A Predicament

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"A Predicament"
Author Edgar Allan Poe
Original title "The Scythe of Time"
Language English
Genre(s) Humor/Satire
Media type short story

"A Predicament" is a humorous short story by Edgar Allan Poe, usually combined with its companion piece "How to Write a Blackwood Article." It was originally titled "The Scythe of Time".

Plot summary[edit]

The bizarre story follows a female narrator, Signora Psyche Zenobia. This is unusual for Poe, whose only other female voice is in the poem "Bridal Ballad". While walking through the city with her 5-inch-tall (130 mm) poodle Diana and 3-foot-tall (0.91 m) black servant Pompey, she is drawn to a large Gothic cathedral. As she makes her way into the steeple, she ponders life and the metaphor of surmounting stairs:

"...one step remained. One step! One little, little step! Upon one such little step in the great staircase of human life how vast a sum of human happiness or misery depends! I thought of myself, then of Pompey, and then of the mysterious and inexplicable destiny which surrounded us... I thought of my many false steps which have been taken and may be taken again."

At the steeple, Zenobia sees a small opening that she wishes to look through. Standing on Pompey's shoulders, she pushes her head through the opening and realizes she is in the face of a giant clock. As she gazes out at the city beyond, she soon finds that the sharp minute hand has begun to dig into her neck. Slowly, the minute hand decapitates her, which it will do for the remainder of the story. At one point, pressure against her neck causes her eye to fall and roll down into the gutter and then into the streets below. She is annoyed not so much that she has lost her eye but at "the insolent air of independence and contempt" it had while looking back at her. Her other eye follows soon thereafter.

"At twenty-five minutes past five in the afternoon, precisely," the clock has fully severed her head from her body. She does not express despair and is, in fact, glad to be rid of the "head which had occasioned... so much embarrassment." For a moment, Zenobia wonders which is the real Zenobia: her headless body or her severed head. Comically, the head then gives a heroic speech (unwritten in the story), which Zenobia's body cannot hear because it has no ears. Her narration continues, however, without her head, as she is now able to step down from her predicament.

Pompey, in fear, runs off, and Zenobia sees that her poodle has been eaten by a rat. "What now remains for the unhappy Signora Psyche Zenobia?" she asks in the last lines. "Alas - nothing! I have done."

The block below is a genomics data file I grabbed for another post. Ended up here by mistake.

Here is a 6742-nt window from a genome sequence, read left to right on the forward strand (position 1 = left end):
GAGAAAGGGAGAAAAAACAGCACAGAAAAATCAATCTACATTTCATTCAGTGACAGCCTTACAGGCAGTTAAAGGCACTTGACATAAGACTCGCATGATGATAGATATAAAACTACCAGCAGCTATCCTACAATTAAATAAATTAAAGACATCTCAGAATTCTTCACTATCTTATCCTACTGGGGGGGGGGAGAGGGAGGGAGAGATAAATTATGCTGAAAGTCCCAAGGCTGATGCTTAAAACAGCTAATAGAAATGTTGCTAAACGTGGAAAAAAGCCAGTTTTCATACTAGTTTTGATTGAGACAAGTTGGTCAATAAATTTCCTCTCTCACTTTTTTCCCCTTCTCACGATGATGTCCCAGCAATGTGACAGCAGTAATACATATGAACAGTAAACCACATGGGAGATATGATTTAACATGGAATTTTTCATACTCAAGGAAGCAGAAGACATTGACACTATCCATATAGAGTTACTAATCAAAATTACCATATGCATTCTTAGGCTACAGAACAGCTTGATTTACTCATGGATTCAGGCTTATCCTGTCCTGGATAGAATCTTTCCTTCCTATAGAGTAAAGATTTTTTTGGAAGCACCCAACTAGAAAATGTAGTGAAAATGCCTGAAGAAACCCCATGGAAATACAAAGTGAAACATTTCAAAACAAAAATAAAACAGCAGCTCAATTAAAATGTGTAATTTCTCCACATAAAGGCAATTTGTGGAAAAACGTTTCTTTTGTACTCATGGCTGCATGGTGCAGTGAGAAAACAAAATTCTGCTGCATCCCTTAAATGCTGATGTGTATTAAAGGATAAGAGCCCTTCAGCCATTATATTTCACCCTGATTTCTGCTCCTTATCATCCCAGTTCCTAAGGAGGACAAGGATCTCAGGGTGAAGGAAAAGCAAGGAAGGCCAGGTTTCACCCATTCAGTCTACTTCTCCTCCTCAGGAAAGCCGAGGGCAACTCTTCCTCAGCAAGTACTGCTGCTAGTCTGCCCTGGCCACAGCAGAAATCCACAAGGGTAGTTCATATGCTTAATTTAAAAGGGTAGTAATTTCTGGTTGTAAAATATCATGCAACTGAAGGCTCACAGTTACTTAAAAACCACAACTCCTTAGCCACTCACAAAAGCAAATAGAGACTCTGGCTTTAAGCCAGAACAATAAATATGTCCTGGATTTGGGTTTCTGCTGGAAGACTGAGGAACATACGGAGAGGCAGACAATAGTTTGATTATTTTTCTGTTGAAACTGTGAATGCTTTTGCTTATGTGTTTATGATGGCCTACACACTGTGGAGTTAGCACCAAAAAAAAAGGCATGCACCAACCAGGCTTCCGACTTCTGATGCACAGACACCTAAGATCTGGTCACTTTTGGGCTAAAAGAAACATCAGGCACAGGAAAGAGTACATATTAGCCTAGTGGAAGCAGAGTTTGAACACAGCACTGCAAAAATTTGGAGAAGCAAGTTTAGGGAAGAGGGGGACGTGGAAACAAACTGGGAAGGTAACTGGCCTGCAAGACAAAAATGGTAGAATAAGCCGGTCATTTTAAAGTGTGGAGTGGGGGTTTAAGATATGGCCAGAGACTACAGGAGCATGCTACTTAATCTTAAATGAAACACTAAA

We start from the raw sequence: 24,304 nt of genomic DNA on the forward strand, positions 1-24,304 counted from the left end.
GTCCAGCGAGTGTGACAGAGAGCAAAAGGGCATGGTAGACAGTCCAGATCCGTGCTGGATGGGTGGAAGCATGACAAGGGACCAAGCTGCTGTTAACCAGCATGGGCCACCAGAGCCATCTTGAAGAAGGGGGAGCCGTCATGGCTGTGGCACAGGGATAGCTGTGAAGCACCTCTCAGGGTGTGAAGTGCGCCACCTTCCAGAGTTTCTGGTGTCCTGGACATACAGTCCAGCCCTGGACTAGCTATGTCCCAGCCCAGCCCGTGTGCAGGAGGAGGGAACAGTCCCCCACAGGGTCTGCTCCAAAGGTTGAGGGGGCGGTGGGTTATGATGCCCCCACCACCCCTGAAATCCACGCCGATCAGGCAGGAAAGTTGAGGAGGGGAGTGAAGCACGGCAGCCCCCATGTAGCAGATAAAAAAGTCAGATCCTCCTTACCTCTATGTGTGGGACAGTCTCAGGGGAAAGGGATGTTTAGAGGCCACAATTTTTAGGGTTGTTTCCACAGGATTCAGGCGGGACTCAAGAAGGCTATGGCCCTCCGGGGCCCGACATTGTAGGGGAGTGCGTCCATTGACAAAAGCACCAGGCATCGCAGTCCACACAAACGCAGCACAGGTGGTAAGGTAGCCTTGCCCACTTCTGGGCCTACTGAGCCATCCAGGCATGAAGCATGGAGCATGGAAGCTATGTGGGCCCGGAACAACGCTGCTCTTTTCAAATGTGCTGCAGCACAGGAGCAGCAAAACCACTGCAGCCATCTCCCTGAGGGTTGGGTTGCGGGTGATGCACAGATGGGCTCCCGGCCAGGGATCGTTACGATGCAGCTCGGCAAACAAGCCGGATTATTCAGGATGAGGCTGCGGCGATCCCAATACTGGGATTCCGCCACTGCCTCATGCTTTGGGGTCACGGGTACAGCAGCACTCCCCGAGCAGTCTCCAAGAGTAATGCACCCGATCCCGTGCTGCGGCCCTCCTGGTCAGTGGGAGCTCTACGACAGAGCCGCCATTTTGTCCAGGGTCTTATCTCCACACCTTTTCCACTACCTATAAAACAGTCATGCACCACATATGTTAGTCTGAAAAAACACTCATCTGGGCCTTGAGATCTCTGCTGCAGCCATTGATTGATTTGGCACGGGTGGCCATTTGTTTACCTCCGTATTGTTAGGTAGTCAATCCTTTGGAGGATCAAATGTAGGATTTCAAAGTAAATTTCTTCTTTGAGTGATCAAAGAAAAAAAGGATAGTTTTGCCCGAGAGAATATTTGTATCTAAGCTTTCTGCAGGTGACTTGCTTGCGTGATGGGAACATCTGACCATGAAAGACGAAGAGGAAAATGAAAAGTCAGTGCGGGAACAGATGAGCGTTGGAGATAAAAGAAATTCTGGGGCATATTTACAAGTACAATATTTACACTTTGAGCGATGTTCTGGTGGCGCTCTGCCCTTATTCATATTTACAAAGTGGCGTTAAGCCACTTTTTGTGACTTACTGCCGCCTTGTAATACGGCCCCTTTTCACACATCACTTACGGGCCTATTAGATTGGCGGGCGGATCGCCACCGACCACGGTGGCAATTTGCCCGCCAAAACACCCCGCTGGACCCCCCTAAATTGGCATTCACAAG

How to Write a Blackwood Article[edit]

Blackwood's Magazine

The companion piece, "How to Write a Blackwood Article," is a satirical "how-to" essay on formulaic horror stories typically printed in the Scottish Blackwood's Magazine and others. The term "article", in Poe's time, also commonly referred to short stories rather than just non-fiction. In this mock essay, Poe stresses the need for elevating sensations in writing. The sensations should build up, it says, until the final moment, usually inevitable death. That final action, however, is unimportant compared to the build-up (case in point, Psyche Zenobia does not seem to die at the end of "A Predicament").

Zenobia herself is the narrator and main character of this essay in the city of Edina. She is told by her editor to kill herself and record the sensations. Poe may have intended this as a jab at women writers.[1]

It is unclear how much of this essay is meant to be sarcastic. The humor, however, is based on schadenfreude, pleasure garnered from another person's misfortune.[2]

Publication history[edit]

Originally paired together as "The Psyche Zenobia" and "The Scythe of Time," Poe first published these pieces in the American Museum based in Baltimore, Maryland in November 1838.[3] The names of the works as we currently know them were attached when they were published in Poe's collection Tales of the Grotesque and Arabesque in 1840.


"A Predicament" was adapted in 2000 for National Public Radio by the Radio Tales series, under the name "Edgar Allan Poe's Predicament".


  • Sova, Dawn B. Edgar Allan Poe: A to Z. Checkmark Books, 2001.
  1. ^ Trieber, J. Marshall. "The Scornful Grin: A Study of Poesque Humor", from Poe Studies, vol. IV, no. 2, December 1971, p. 32.
  2. ^ Trieber, J. Marshall. "The Scornful Grin: A Study of Poesque Humor", from Poe Studies, vol. IV, no. 2, December 1971, p. 34.
  3. ^ Sova, Dawn B. Edgar Allan Poe: A to Z. New York: Checkmark Books, 2001. p. 200